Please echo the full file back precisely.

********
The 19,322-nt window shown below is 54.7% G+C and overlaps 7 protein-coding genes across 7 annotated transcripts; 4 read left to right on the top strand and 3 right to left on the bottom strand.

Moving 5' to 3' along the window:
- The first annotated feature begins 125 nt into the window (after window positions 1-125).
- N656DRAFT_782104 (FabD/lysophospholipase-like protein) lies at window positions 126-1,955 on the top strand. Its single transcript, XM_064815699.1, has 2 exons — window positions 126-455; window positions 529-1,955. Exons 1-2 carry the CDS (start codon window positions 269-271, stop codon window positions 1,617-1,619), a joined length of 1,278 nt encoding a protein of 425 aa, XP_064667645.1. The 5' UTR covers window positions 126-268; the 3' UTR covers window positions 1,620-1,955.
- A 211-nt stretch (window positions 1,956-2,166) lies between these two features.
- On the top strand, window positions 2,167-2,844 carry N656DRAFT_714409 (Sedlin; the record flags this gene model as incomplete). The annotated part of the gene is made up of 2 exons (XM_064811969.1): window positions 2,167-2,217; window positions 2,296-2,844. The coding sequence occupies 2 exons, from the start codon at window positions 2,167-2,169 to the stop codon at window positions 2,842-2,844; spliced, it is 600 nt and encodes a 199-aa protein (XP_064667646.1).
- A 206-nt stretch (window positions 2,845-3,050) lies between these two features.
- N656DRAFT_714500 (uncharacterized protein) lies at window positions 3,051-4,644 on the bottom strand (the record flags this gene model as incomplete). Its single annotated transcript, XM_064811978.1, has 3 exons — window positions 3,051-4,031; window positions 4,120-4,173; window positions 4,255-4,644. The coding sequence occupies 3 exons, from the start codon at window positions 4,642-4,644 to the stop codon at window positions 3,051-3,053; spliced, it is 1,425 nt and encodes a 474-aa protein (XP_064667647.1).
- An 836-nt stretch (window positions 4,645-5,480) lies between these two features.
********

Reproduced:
The 19,322-nt window shown below is 54.7% G+C and overlaps 7 protein-coding genes across 7 annotated transcripts; 4 read left to right on the top strand and 3 right to left on the bottom strand.

Moving 5' to 3' along the window:
- The first annotated feature begins 125 nt into the window (after window positions 1-125).
- N656DRAFT_782104 (FabD/lysophospholipase-like protein) lies at window positions 126-1,955 on the top strand. Its single transcript, XM_064815699.1, has 2 exons — window positions 126-455; window positions 529-1,955. Exons 1-2 carry the CDS (start codon window positions 269-271, stop codon window positions 1,617-1,619), a joined length of 1,278 nt encoding a protein of 425 aa, XP_064667645.1. The 5' UTR covers window positions 126-268; the 3' UTR covers window positions 1,620-1,955.
- A 211-nt stretch (window positions 1,956-2,166) lies between these two features.
- On the top strand, window positions 2,167-2,844 carry N656DRAFT_714409 (Sedlin; the record flags this gene model as incomplete). The annotated part of the gene is made up of 2 exons (XM_064811969.1): window positions 2,167-2,217; window positions 2,296-2,844. The coding sequence occupies 2 exons, from the start codon at window positions 2,167-2,169 to the stop codon at window positions 2,842-2,844; spliced, it is 600 nt and encodes a 199-aa protein (XP_064667646.1).
- A 206-nt stretch (window positions 2,845-3,050) lies between these two features.
- N656DRAFT_714500 (uncharacterized protein) lies at window positions 3,051-4,644 on the bottom strand (the record flags this gene model as incomplete). Its single annotated transcript, XM_064811978.1, has 3 exons — window positions 3,051-4,031; window positions 4,120-4,173; window positions 4,255-4,644. The coding sequence occupies 3 exons, from the start codon at window positions 4,642-4,644 to the stop codon at window positions 3,051-3,053; spliced, it is 1,425 nt and encodes a 474-aa protein (XP_064667647.1).
- An 836-nt stretch (window positions 4,645-5,480) lies between these two features.